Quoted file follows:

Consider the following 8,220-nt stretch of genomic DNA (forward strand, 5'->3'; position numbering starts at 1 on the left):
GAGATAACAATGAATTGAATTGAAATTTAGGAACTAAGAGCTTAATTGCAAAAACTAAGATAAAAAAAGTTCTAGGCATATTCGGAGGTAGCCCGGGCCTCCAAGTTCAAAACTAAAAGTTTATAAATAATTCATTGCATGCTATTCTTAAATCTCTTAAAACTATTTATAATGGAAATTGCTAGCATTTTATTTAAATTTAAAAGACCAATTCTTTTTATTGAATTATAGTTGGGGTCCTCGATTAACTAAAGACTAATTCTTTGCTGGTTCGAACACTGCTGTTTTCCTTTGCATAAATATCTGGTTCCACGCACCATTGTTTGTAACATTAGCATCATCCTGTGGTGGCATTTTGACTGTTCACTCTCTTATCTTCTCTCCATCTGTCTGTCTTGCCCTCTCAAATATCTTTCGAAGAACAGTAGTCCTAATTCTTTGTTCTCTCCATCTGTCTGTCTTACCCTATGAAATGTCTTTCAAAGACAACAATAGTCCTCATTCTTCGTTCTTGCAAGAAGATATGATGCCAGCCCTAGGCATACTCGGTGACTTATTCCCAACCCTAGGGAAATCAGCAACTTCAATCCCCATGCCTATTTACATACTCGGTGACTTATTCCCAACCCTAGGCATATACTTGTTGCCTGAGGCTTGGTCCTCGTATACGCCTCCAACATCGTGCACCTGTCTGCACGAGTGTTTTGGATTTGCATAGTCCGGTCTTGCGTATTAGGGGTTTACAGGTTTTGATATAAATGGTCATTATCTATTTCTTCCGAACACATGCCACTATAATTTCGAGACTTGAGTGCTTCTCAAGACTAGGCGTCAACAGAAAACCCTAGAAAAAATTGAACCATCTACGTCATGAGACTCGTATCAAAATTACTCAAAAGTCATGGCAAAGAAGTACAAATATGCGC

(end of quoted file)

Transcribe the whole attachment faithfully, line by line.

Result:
Consider the following 8,220-nt stretch of genomic DNA (forward strand, 5'->3'; position numbering starts at 1 on the left):
GAGATAACAATGAATTGAATTGAAATTTAGGAACTAAGAGCTTAATTGCAAAAACTAAGATAAAAAAAGTTCTAGGCATATTCGGAGGTAGCCCGGGCCTCCAAGTTCAAAACTAAAAGTTTATAAATAATTCATTGCATGCTATTCTTAAATCTCTTAAAACTATTTATAATGGAAATTGCTAGCATTTTATTTAAATTTAAAAGACCAATTCTTTTTATTGAATTATAGTTGGGGTCCTCGATTAACTAAAGACTAATTCTTTGCTGGTTCGAACACTGCTGTTTTCCTTTGCATAAATATCTGGTTCCACGCACCATTGTTTGTAACATTAGCATCATCCTGTGGTGGCATTTTGACTGTTCACTCTCTTATCTTCTCTCCATCTGTCTGTCTTGCCCTCTCAAATATCTTTCGAAGAACAGTAGTCCTAATTCTTTGTTCTCTCCATCTGTCTGTCTTACCCTATGAAATGTCTTTCAAAGACAACAATAGTCCTCATTCTTCGTTCTTGCAAGAAGATATGATGCCAGCCCTAGGCATACTCGGTGACTTATTCCCAACCCTAGGGAAATCAGCAACTTCAATCCCCATGCCTATTTACATACTCGGTGACTTATTCCCAACCCTAGGCATATACTTGTTGCCTGAGGCTTGGTCCTCGTATACGCCTCCAACATCGTGCACCTGTCTGCACGAGTGTTTTGGATTTGCATAGTCCGGTCTTGCGTATTAGGGGTTTACAGGTTTTGATATAAATGGTCATTATCTATTTCTTCCGAACACATGCCACTATAATTTCGAGACTTGAGTGCTTCTCAAGACTAGGCGTCAACAGAAAACCCTAGAAAAAATTGAACCATCTACGTCATGAGACTCGTATCAAAATTACTCAAAAGTCATGGCAAAGAAGTACAAATATGCGC